- Title: A New & Correct Map of the Whole World
- Author: Herman Moll
- Date: 1719
- Medium: Hand-colored copperplate engraving
- Condition: Very Good Plus - Original color (refreshed), a few areas of surface dirt, expert repair to wearing/ discoloration along issued folding, to large repaired tear in lower right quadrant near the Indian Ocean, and to a few wormholes throughout. Horizontal crease extending across Siberia.
- Inches: 49 ¼ x 29 ½ [Paper]
- Centimeters: 1 x 74.93 [Paper]
- Product ID: 317019
Beautiful large scale world map published by Herman Moll in 1719. Moll (c. 1654-1732) made his career in London as a cartographer, publisher, and eventually a producer of pocket globes. However, his birthplace and exact nationality remain unknown. Many assume he could be Dutch due to his involvement in Dutch cartography, the prevalence of the surname ‘Moll’ in the Low Countries at the time, and a trip he took later in life to the region. However, ‘Moll’ was also a German name, casting this hypothesis into doubt. Moll enjoyed a long and successful career, collaborating frequently with other London publishers and engravers and earning an esteemed reputation among his intellectual contemporaries. In fact, he is mentioned by name in Jonathan Swift’s famous novel Gulliver’s Travels (1726). His maps, noted for their ornament and beauty, retained their influence long after his death, and today remain highly collectible.
Map depicts the world’s continents according to the Mercator Projection, a method devised by cartographer Gerard Mercator (1512-1594) to represent the three-dimensional globe in two dimensions. Colored outlines help delineate the world’s various landmasses and the regions within them, and several insets and diagrams give additional details about the map’s contents. In the lower left corner, Moll includes a map of ‘The North Pole’ showing the theoretical locations of the Northwest and Northeast Passages through the Arctic:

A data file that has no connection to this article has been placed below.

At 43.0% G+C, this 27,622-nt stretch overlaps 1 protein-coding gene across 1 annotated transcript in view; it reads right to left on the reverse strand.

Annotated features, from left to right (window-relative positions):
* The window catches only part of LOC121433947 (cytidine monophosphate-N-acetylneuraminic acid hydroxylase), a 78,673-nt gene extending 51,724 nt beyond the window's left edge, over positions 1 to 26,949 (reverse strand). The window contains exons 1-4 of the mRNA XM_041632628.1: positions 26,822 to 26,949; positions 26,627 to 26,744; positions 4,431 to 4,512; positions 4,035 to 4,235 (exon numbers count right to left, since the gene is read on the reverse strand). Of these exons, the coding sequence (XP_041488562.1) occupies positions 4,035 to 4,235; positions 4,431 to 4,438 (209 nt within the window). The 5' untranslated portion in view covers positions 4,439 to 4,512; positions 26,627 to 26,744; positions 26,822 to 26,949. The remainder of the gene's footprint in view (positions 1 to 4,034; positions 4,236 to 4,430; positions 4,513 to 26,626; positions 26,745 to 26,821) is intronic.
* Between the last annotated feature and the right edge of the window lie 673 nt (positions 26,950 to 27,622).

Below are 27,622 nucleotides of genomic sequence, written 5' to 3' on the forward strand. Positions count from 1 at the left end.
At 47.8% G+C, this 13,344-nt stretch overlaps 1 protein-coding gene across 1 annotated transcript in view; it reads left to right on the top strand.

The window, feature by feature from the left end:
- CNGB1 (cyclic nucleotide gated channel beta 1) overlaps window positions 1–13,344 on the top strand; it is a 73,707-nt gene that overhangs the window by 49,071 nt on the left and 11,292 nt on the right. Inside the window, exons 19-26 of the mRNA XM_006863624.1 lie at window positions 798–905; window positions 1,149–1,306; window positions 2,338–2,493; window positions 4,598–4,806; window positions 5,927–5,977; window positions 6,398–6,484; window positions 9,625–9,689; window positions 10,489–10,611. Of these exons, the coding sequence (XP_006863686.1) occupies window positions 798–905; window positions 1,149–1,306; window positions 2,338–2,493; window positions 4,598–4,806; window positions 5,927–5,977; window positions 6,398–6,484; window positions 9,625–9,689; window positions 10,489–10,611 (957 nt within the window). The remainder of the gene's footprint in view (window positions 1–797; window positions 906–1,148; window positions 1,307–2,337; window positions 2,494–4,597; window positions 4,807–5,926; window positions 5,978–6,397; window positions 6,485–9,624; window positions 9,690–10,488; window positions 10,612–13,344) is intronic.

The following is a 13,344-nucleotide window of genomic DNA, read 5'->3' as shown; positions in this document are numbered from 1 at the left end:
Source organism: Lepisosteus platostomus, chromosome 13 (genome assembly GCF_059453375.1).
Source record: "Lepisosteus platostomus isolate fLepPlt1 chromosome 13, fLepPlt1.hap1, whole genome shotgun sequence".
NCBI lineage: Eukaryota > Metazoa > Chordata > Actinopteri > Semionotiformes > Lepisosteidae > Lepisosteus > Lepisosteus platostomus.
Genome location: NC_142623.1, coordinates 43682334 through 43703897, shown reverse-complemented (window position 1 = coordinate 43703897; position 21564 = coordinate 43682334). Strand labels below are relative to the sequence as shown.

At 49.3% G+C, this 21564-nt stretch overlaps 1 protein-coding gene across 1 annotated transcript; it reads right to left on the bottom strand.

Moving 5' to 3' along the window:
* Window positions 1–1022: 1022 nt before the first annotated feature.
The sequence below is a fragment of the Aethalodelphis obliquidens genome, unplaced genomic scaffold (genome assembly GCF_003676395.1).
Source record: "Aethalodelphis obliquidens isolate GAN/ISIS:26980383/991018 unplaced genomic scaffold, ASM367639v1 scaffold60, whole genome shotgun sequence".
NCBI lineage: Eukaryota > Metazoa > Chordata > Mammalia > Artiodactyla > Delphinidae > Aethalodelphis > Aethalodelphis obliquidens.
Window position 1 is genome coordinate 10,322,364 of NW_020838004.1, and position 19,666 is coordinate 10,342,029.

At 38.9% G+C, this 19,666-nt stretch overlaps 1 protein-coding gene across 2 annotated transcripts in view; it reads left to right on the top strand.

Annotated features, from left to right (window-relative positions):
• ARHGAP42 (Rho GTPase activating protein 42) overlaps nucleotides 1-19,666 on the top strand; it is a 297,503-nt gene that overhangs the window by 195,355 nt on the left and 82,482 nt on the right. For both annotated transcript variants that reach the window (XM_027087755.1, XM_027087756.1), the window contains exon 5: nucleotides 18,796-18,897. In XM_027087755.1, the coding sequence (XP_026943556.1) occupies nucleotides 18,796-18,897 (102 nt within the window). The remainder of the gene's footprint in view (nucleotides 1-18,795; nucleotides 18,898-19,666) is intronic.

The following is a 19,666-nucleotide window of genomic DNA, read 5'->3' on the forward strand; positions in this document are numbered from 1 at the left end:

The Letter A. in this Draught is the Place which all Adventurers aimed to come at in order to make ye N. West Passage, & California to ye South Sea &c. And B. is that for ye N. East Passage --- Iapon to the East Indies &c.
Related to this, the primary map shows an inlet titled the ‘Straits of Annian’ (the Strait of Anián) in the approximate location of the present-day Pacific Northwest. This legendary strait, which first appeared on maps in the mid-sixteenth century, supposedly divided the Asian and North American continents and was thought to be the Northwest Passage long sought after by navigators. In 1728, explorers located the strait, which we know today as the Bering Strait; however, due to limitations in maritime technology and the region’s heavy ice, a viable Northwest Passage did not exist until the late-nineteenth and early-twentieth centuries. In other inaccuracies, Moll includes California as an island directly beneath the Straits of Annian.
Beneath the main title cartouche in the upper left corner appears an inset demonstrating degrees of magnetic variation across the globe: